The second stop after the chilled days in Tel Aviv was Haifa. I decided to stay there for a night and visit Akko from there, since I didn’t want to stay for too long on the road. I took the train from Tel Aviv which I definitely can recommend. Air conditioned wagons, wifi, new trains – definitely better than in Austria I’d say (or many trains in my lovely home country).
I stayed at Port Inn close to the railway station. If you ever go to Haifa, I can definitely recommend this place – they offer dorms or single rooms and I spoiled myself with a really really huge room with a double bed just for me. After the tiny room with five other ladies this was a welcome and quiet night, just wonderful. The Port Inn has a really beautiful backyard and lovely staff. They explained everything in detail, also how to move on etc. And one of the best things: the breakfast! What a start into the day – a full Israeli breakfast buffet with all you need and the best pancakes on my trip. The conversation with the kitchen lady and the other guests were nice too. Such a nice place if you go solo!
I met a lovely German couple in the hostel and Toby and Vera wanted also to go to Akko. So we formed a little travel group and went there together. Again we took the train, it took us approximately one hour. Akko is a little north from Haifa and divided into a new part and the ancient old medieval city. It is surrounded by old walls and there is a lot to discover: the market, the famous hummus said (I never had such fresh hummus before), the famous mosque, the templer’s tunnel and little streets. We walked around and discovered the city – to be honest, we maybe should have chosen another time of the day, it was incredibly hot. Especially on the old walls, where we watched young daredevils jumping into the ocean (scary to watch due to all the rocks down there). The end of the sightseeing tour was the templer’s tunnel and a cold coke before we went back home. Akko is worth a visit – but don’t be too surprised when there are masses of tourists taking the turbo-efficient city tour.
After returning from Akko I took the Carmelit train up to the Carmel mountain in Haifa. The train is called subway, but we rather would call it cable car. From there it’s a 10 mins walk to the entrance of the famous and beautiful Bahai gardens, the main pilgrim’s site for the Bahai religion with the shrine of Bab. From up there you have an amazing view down to Haifa and I enjoyed watching the misty sunset there while looking down to the houses, the huge port and the busy streets. My feet still hurt from Tel Aviv and Akko, so I decided to only take the walk down to the German colony and then back to the hostel. If you have the chance to go for dinner: go the German colony with all the different restaurants – I think you will have a difficult decision what to take ;) From the main road you also have a stunning view up to the illuminated Bahai gardens during night. And also to the Carmel with all the little lights from the houses that seem to stick in the darkness during night.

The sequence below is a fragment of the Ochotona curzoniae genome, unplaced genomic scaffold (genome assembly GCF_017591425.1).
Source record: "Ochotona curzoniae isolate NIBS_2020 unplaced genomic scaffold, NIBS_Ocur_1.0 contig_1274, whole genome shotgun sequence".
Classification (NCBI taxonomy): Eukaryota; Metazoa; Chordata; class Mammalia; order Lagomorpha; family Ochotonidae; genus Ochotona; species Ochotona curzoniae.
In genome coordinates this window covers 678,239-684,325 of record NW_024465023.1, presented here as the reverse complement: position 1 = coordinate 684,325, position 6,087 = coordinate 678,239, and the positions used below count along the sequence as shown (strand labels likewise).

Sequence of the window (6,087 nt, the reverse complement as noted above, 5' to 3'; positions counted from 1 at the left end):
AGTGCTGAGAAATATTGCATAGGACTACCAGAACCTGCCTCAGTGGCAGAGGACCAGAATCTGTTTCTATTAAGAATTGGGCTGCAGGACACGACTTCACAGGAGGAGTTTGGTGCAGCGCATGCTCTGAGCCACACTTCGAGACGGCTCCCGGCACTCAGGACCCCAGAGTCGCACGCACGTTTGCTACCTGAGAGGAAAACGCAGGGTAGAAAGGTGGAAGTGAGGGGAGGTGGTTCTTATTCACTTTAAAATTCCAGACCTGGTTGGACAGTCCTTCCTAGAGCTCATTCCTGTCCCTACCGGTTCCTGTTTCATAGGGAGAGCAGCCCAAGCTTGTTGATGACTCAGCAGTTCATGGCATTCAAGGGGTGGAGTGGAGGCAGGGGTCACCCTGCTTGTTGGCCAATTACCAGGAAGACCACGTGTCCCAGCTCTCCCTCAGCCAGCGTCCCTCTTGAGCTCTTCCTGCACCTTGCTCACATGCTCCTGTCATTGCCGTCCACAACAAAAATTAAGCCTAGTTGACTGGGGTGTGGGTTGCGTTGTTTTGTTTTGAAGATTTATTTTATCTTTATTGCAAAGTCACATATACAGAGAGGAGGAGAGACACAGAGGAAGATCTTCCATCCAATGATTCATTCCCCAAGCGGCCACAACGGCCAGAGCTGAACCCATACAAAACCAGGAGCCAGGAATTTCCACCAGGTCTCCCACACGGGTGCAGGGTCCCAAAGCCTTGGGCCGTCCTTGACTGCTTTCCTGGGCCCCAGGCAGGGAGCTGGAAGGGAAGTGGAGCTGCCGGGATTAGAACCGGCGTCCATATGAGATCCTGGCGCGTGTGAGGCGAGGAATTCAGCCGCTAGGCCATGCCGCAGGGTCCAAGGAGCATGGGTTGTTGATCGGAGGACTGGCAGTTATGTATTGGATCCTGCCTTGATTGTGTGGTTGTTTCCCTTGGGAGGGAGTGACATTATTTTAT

Even though Haifa is very compact, I didn’t have time to walk through the Arabic quarter, which is a pity. On the next day I slept long and enjoyed breakfast, before the three of us went up to Bahai gardens to take the tour. You can enter the first three levels of the gardens on your own, but if you want to take the full (free) tour, you have to sign up at half past eleven at the official entrance. You have to wear modest clothes and tell them your name and home country. To be honest: For me it would have been enough to go on the first three levels to take a look on the perfectly symmetrical gardens and then go back down by bus. The tour was almost too detailed and it was awfully hot. And you can’t enter the shrine anyways.
Haifa has a good net of public transport with trams, buses and the Carmelit. Whether you want to go on by train or by bus, you won’t have any problems to get to the different stations. I chose the bus to move on to Tiberius at the lake of Galilee. The city itself in my point of view is a good stop for any adventures around Caesarea, Akko or even more to the north. You can see all the city easily in one day, so you should take this into consideration when you plan your trip. And if you go by the Carmelit, you can tell your friends you rode the shortest subway in the world ;)